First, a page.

I very much enjoyed the TV series many years ago, and I very much enjoyed the books when I read them afterwards. Anthony Powell was so good at inventing characters and bringing them to life. They spoke and acted consistently, often in very idiosyncratic ways. I remember one hostess talking to her guests at a party and thinking it was like being in the same room. There was another character, Charles Stringham, who was so witty, I wondered how the author could write someone as witty without being I very much enjoyed the TV series many years ago, and I very much enjoyed the books when I read them afterwards. Anthony Powell was so good at inventing characters and bringing them to life. They spoke and acted consistently, often in very idiosyncratic ways. I remember one hostess talking to her guests at a party and thinking it was like being in the same room. There was another character, Charles Stringham, who was so witty, I wondered how the author could write someone as witty without being at least as witty, and if he was as witty as that then why wasn't he doing something in that line. The biography reminded me of what it was like to read the books. There was a great sense of wit and fun when Powell was a young man, visiting friends, attending parties, conducting love affairs. The mood changed during the war and again post war. My favourite book in that sequence was The Valley of the Bones, in which the narrator protagonist, who by this time is approaching middle age, enrolls in the army and is sent to Northern Ireland with his Welsh battalion for training. After that I think the pre war books were best. There's a sense of loss and sadness in the later book and a feeling of getting old. When I was reading the books, I sometimes used to wonder whether the narrator protagonist, Nick Jenkins, was basically Anthony Powell the author. I wondered if Nick were real whether Anthony Powell would wonder why he kept running into him all the time. The biography makes clear Powell was not just fictionalizing his conversations with his friends and associates. You cannot draw a one-to-one mapping between every character in the book and a real life person. I knew Anthony Powell had been a friend of George Orwell, but I could not spot anyone on the books who was definitely based on him. I was surprised there was no one model for his most famous character, Kenneth Widmerpool, at least not one who played a big part in the Anthony Powell's life. Some characters were lifted almost directly from real life, for instance, Pamela Flitton was based on Barbara Skelton. Thinking about it now, considering how Pamela Flitton was one of the three most vibrant characters in the Dancing to the Music of Time, it is strange there was not a bit more about Barbara Skelton. There was a bit, just not much. In one of the later books, there was a strange bit in which Nick Jenkins mourns the loss of his friend, Hugh Moreland. It was so movingly written, I was sure it must have been written about one of the author's real friends. The biography says it was Constant Lambert, who was a successful composer in the 30s, but now completely forgotten. I was interested to read about Anthony Powell's early writing career. I have read one of those books. It was alright. I remember it had an amusing, dirty French song in it. He wrote a couple of books after Dance. One was set on a cruise ship, so I might check that out and send it to my stepmother if it's any good. Still, I expect if Anthony Powell does continue to be remembered, it will be for his Dance series.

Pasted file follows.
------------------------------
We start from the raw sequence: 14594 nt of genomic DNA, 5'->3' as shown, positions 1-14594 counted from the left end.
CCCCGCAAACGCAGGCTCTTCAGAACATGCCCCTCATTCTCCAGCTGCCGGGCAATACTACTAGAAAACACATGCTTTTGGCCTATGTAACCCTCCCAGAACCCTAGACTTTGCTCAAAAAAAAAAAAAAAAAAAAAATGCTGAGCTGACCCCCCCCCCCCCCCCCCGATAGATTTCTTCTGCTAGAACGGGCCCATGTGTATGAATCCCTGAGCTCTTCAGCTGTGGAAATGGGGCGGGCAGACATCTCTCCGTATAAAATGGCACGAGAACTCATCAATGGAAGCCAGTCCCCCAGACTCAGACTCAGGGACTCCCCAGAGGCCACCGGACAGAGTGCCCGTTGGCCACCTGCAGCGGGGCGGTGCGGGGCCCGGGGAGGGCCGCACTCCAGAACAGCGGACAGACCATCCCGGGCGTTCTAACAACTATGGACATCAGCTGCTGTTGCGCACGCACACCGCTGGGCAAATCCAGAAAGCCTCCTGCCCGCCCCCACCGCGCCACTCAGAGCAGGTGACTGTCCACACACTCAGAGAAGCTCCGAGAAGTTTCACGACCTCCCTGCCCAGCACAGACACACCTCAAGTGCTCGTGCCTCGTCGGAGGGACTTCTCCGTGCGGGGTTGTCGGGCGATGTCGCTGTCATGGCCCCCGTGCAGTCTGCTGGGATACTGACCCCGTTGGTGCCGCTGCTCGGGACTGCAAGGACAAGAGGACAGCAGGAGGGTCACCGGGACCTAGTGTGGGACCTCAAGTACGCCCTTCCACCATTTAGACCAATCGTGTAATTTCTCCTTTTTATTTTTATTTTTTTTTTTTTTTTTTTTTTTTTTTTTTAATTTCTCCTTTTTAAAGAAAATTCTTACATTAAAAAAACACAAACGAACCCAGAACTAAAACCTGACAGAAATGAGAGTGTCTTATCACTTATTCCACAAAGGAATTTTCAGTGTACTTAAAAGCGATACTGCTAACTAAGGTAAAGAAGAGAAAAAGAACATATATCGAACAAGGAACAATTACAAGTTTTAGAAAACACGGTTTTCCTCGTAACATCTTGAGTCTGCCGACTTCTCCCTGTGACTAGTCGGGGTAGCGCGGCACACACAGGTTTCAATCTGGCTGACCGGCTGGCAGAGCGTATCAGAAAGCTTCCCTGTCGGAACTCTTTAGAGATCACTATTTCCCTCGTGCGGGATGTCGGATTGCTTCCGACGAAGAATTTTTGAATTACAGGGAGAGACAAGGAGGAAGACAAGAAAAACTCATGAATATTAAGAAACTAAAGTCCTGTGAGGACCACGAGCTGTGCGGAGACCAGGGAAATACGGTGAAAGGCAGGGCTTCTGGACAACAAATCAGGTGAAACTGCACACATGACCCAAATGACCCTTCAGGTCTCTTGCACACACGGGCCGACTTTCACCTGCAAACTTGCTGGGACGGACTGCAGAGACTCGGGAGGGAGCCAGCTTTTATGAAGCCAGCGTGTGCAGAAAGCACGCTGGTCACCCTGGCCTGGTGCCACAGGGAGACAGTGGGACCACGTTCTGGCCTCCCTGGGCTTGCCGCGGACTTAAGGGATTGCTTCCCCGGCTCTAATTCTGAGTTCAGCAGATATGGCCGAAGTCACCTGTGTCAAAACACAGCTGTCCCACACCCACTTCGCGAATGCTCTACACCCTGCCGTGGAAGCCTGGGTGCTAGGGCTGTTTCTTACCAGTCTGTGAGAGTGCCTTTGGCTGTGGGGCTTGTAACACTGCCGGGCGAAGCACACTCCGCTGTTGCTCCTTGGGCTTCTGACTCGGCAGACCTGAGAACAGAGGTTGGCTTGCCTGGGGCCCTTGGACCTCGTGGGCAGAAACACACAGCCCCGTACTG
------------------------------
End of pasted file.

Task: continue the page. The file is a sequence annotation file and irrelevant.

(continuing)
17. 4 out of 5